David Richard-US PRESSWIRE
With even the most skeptical fans of the 4-5 Cowboys seemingly looking past this week's matchup with the Cleveland Browns, it's time for a dose of reality. The Cleveland Browns are better than any team in the SEC, and that means they should feel mighty confident on Sundays.
The first things that come to mind when I look at this matchup with the Browns are the Cowboys previous two meetings with the Arizona Cardinals. Those games were marked down in the win column in preseason. They were viewed as "gimme" games from the time the schedule was released, up until the final seconds ticked off the clock, leaving Cowboys Nation turned on its collective head. TVs were broken, dogs were kicked, and wives had their beds to themselves.
Now, perhaps those two crushing defeats helped us in securing Tyron Smith and Morris Claiborne, but, at this moment, I'm really not concerned with how a loss today may allow us to land a certain prospect. At any given draft slot, there are numerous players available who are capable of helping the Cowboys improve - or at least that's how I look at things.
Now, onto the meat.
The Trap Game: You probably get the picture after my referencing the two Cardinals games, but it bears repeating. The Cowboys have never been above losing games that fans view as easy victories. I'm not going to go all 'realist' on you and say they usually do it; I'm just saying there's a proven non-0% chance based on past occurrences.
I'm also not going to say the reason the Cowboys may lose this game is due to any sort of mental deficiencies, lack of preparation, or great incompetence on the part of any individual or group. Anybody can lose a football game to an NFL team without it defining their identities. There are at least 53 professional athletes visiting Dallas at this time that would very much like to spoil the Cowboys' playoff hopes, and they ought to be taken seriously.
Romovember and Continuing Trends: I remember seeing this term thrown around last year quite a bit (only to have his December performance exceed his supposed one-month-per-year of excellence). Romo is 20-3 through his career in November, with one of those losses coming to Atlanta just two weeks ago. Is the turning of a calendar page the reason why the Cowboys have been turnover-free the past two games? It's not entirely likely.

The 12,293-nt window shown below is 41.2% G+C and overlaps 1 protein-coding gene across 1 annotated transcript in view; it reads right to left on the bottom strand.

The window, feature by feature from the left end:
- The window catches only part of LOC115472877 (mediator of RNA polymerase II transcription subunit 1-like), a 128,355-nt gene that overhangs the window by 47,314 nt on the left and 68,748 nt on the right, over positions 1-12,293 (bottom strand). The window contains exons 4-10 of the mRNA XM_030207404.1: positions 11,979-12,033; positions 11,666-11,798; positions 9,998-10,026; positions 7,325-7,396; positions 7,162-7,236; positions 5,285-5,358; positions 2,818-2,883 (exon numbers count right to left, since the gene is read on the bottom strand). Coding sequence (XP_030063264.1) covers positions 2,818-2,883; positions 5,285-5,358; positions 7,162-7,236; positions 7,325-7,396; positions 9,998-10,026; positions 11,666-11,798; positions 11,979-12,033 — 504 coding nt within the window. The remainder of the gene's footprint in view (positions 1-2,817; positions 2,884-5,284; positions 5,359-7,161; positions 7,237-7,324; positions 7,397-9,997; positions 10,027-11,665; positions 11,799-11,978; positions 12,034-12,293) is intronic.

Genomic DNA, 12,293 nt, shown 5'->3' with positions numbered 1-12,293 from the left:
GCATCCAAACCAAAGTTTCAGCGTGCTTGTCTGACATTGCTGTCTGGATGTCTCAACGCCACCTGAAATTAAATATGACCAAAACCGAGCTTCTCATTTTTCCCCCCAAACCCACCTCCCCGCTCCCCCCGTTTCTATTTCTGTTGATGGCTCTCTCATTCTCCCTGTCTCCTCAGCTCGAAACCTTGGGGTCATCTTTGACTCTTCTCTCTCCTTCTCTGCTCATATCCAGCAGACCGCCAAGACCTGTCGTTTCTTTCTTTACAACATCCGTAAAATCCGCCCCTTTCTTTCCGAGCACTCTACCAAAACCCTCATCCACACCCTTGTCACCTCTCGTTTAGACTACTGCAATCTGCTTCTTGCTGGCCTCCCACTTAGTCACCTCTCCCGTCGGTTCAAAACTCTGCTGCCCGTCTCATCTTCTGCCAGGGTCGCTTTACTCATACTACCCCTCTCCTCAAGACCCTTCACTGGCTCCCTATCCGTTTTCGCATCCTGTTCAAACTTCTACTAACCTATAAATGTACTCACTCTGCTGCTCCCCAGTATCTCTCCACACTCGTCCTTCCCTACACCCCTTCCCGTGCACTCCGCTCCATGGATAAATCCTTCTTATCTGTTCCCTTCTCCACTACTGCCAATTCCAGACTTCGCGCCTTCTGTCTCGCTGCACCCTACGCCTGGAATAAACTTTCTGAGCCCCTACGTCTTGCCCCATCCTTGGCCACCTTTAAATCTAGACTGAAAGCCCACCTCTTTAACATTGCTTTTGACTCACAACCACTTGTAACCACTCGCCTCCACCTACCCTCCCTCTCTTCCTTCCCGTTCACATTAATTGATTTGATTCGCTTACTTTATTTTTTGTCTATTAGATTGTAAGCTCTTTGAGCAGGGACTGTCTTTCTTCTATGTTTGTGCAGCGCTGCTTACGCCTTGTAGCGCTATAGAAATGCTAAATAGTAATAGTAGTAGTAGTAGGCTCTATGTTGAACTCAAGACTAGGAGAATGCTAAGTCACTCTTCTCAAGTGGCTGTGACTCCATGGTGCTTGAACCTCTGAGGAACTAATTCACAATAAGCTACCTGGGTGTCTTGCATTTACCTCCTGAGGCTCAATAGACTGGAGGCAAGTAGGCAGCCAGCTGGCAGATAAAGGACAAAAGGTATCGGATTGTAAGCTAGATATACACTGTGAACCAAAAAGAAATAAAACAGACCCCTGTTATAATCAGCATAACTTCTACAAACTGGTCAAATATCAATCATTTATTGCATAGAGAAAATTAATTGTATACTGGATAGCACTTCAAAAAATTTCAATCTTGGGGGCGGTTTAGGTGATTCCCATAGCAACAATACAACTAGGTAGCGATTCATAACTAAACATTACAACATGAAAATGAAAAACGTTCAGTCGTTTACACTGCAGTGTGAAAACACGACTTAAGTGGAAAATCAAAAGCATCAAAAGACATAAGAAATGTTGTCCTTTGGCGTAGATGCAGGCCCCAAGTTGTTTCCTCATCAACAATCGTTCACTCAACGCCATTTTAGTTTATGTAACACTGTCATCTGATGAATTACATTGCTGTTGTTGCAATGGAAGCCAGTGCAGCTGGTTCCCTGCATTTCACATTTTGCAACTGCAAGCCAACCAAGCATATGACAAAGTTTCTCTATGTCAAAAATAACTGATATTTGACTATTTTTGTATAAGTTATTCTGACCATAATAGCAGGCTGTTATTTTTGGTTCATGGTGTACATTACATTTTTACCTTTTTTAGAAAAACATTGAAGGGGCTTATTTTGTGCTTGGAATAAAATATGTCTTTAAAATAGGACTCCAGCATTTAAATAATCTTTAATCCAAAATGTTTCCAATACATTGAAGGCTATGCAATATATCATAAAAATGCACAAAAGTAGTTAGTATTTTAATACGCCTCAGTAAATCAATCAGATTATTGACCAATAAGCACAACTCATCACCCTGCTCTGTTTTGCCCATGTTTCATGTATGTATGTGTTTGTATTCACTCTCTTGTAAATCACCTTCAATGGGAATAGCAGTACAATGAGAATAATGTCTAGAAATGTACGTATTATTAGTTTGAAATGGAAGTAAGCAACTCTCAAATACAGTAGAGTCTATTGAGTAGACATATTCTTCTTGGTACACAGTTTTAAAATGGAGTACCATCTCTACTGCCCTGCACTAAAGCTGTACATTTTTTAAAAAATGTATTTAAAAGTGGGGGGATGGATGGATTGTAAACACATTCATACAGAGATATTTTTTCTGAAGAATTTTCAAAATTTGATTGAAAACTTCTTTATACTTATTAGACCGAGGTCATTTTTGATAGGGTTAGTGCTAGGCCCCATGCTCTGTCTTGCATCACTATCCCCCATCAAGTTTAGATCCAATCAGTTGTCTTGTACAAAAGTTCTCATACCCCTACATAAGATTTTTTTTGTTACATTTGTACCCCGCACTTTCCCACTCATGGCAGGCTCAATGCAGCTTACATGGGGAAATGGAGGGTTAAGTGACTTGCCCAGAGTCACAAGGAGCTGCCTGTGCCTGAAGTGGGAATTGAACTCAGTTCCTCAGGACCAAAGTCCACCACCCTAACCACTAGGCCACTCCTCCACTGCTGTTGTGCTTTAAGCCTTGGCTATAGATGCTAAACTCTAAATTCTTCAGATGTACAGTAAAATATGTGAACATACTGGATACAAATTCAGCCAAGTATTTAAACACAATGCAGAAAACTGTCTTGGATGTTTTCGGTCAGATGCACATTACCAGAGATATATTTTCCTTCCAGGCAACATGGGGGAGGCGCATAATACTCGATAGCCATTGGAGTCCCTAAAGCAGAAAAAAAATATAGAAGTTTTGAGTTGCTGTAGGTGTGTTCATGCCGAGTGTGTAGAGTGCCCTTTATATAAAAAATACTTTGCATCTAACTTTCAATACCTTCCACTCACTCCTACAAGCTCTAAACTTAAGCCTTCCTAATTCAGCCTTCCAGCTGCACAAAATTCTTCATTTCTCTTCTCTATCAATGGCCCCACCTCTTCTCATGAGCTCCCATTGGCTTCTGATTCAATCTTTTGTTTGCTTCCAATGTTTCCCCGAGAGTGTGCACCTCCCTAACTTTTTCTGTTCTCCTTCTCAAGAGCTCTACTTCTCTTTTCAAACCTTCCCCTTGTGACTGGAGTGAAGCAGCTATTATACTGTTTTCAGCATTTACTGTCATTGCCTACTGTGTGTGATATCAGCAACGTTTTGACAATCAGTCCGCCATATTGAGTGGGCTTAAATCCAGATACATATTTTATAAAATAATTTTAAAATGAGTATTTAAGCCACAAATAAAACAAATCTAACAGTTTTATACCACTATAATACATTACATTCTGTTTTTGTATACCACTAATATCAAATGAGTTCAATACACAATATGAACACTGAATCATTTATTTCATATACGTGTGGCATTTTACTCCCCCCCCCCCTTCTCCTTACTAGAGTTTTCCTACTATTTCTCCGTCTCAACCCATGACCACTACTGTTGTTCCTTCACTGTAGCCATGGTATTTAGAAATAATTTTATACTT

Anyway, statistical trends in the NFL come and go with time. A typically consistent aspect of this is that some current trends continue, while others give way. There are two November trends at stake here - Romo's high level of play, and the Cowboys' team success. Will both of these trends continue on Sunday? Maybe not. (And yes, I'm 100% guilty of cherry-picking and contriving that pairing of trends.)
The Injury Bug: Remember that thing called parity? Essentially, it's the result of the current NFL system, which is meant to give way to a certain order of things. Specifically, the best team in the NFL should not be significantly better than the worst team in the NFL, if both teams are fully healthy.
The Cowboys are likely not the best team in the NFL, and the Browns are likely not the worst, so, logically, the difference in their full-strength talent levels should be even smaller. Yes, the Browns' potentially best player, Joe Haden, is a game-time decision, but beyond that they are remarkably healthy. The Cowboys, on the other hand, are missing their best inside linebacker, running back, center and defensive end, not to mention a slew of other starters and key backups. Perhaps the Browns' talent is more evenly spread through their roster than our own, but this sudden talent drought that's stricken our roster may make this game much closer than many expect.
As for my prediction, the Browns have a premier left tackle to match our premier pass rusher, a stud young running back to occupy our stud young inside linebacker, and two substantial deep passing threats to our one serviceable safety. That said, I think this one goes the way of the Bills game from last year.